Kumbha Mela
Festival of the pot

BY SARAH NH VOGELER – 13 JULY 2014 @ 8:02 AM

Lalit Verma presents striking images from Kumbha Mela, one of the largest religious assemblies in the world, writes Sarah NH Vogeler KUMBH Mela (word of Hindi origin) and Kumbha Mela (in original Sanskrit and other Indian languages) refer to the “festival of the pot”. It’s one of the most significant religious gatherings in the world and the most recent held in Allahabad last year, was attended by more than 80 million people.
In 2010, Kumbha Mela was held in Haridwar, on the banks of the Ganga from Jan 14 to April 28. Lalit Verma shares with audiences some distinctive instants that bring alive the religious fervour and magical essence of the Kumbha Mela. He initiated one of the most respected art galleries of India (Aurodhan) and curated several shows all over the world.
His introduction as a photographer is beautifully articulated by the observation of renowned American photographer Mary Ellen Mark: “Beautiful work by a man who loves and understands India. Bravo!”
Spirituality, a symbol of Indian custom, voices itself in vibrant religious ceremonies along the banks of hallowed rivers and temples and the most significant of these is the Kumbha Mela.
It has its beginnings in the tale of Samudra Manthan, where the gods and demons stirred the Milky Ocean to make the elixir of immortality, a pot of Amrita. A 12-year melee ensued to stake claim for the pot of nectar. During this time, four beads of nectar trickled and fell on four places on Earth: Allahabad (Prayag in Uttar Pradesh), Haridwar (Uttarakand), Ujjain (Madhya Pradesh) and Nasik (Maharastra). All four sites are now revered pilgrimage destinations that host the Kumbha Mela alternately on four astrologically propitious dates, once in every 12 years.
Millions of pilgrims — from guru and sadhu to villagers and tourists — swarm to the Ganga during this festival to participate in religious discussion and dialogue, to sing, pray, eat and serve, to rejoice as a collective. Most notably they immerse in her holy waters through the Shahi Snan (Royal Bath). The water is believed to transform to amrita, to cleanse them of sins as well as those of their forefathers and to release them from the cycle of rebirth.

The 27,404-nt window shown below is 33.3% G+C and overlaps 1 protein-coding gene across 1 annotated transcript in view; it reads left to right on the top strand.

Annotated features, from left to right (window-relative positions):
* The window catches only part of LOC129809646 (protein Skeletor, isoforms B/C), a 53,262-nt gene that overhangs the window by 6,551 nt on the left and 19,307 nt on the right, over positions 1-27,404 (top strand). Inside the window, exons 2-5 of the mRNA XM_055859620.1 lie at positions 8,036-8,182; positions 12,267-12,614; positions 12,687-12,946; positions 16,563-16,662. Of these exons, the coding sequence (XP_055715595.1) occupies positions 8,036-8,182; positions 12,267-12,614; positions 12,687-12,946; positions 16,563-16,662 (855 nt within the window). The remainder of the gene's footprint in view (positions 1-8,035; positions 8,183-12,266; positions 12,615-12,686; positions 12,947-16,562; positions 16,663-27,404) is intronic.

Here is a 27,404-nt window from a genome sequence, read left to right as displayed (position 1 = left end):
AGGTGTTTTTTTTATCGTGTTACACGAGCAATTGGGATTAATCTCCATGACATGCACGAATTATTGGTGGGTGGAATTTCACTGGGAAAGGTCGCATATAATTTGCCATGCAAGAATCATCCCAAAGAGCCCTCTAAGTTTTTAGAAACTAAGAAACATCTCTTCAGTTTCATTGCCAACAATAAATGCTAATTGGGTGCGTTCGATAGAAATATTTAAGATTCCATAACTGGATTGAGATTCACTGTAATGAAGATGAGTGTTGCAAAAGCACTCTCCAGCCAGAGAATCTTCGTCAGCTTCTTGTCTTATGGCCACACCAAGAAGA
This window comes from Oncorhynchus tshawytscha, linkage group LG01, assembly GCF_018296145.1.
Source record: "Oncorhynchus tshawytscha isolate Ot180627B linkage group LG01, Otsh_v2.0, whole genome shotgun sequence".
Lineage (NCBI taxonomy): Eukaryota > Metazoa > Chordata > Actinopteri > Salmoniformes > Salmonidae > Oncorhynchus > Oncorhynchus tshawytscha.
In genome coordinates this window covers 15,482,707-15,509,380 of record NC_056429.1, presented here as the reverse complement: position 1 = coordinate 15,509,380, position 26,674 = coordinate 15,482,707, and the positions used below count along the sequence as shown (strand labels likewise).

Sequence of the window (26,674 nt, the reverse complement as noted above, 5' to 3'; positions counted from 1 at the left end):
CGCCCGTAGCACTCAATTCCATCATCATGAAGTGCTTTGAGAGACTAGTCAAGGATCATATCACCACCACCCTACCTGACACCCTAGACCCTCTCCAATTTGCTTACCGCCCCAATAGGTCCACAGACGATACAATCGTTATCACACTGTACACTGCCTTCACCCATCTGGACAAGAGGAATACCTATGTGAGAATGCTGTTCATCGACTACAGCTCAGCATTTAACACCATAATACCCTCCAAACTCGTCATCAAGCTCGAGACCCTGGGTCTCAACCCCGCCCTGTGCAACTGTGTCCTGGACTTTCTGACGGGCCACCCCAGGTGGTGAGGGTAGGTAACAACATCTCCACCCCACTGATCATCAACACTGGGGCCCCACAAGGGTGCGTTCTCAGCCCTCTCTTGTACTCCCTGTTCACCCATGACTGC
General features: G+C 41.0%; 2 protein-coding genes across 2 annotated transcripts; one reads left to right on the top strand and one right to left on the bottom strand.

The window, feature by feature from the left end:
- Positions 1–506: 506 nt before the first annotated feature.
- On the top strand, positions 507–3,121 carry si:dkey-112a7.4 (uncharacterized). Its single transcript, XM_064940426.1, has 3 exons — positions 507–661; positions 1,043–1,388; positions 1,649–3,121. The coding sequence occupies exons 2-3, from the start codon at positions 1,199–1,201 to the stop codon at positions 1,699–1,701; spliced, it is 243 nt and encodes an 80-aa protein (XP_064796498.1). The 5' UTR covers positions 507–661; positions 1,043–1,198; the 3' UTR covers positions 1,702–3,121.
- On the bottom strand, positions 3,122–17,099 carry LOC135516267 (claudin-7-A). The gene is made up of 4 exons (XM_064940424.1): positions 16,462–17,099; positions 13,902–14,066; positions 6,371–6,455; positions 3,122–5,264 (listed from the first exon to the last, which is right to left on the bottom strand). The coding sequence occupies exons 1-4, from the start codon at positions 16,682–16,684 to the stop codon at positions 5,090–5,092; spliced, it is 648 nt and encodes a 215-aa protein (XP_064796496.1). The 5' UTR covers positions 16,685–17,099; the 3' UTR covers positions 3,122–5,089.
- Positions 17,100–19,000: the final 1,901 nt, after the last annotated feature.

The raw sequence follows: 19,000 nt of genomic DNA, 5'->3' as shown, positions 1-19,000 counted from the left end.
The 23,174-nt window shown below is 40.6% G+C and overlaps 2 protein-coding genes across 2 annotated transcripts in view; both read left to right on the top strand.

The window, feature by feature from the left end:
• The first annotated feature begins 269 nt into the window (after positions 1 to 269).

The naga sadhu (or naga baba), who have the honour of taking the first plunge during the Shahi Snan, draw attention with their unclothed figures marked with cinders, beautifully-tangled tresses, embellished in curative Rudraksha bead ornaments and smoking chillum and marijuana, in vessels made of clay to realise spiritual enlightenment or release.
In 1895, after a sojourn at Kumbha Mela, Mark Twain observed: “It is wonderful, the power of a faith like that, that can make multitudes upon multitudes of the old and weak and the young and frail enter without hesitation or complaint upon such incredible journeys and endure the resultant miseries without repining. It is done in love, or it is done in fear; I do not know which it is. No matter what the impulse is, the act born of it is beyond imagination, marvelous to our kind of people, the cold whites”.
Lalit’s photographs of Kumbha Mela give us a glimpse of the spiritual exhilaration these partakers visibly and deeply feel, of a nature of joyous abandonment of a remarkable culture, a sense of the sacred between people and the landscape.
The next Kumbha Mela will be held next year at Nashik (Maharashtra) from July 14 to Sept 25.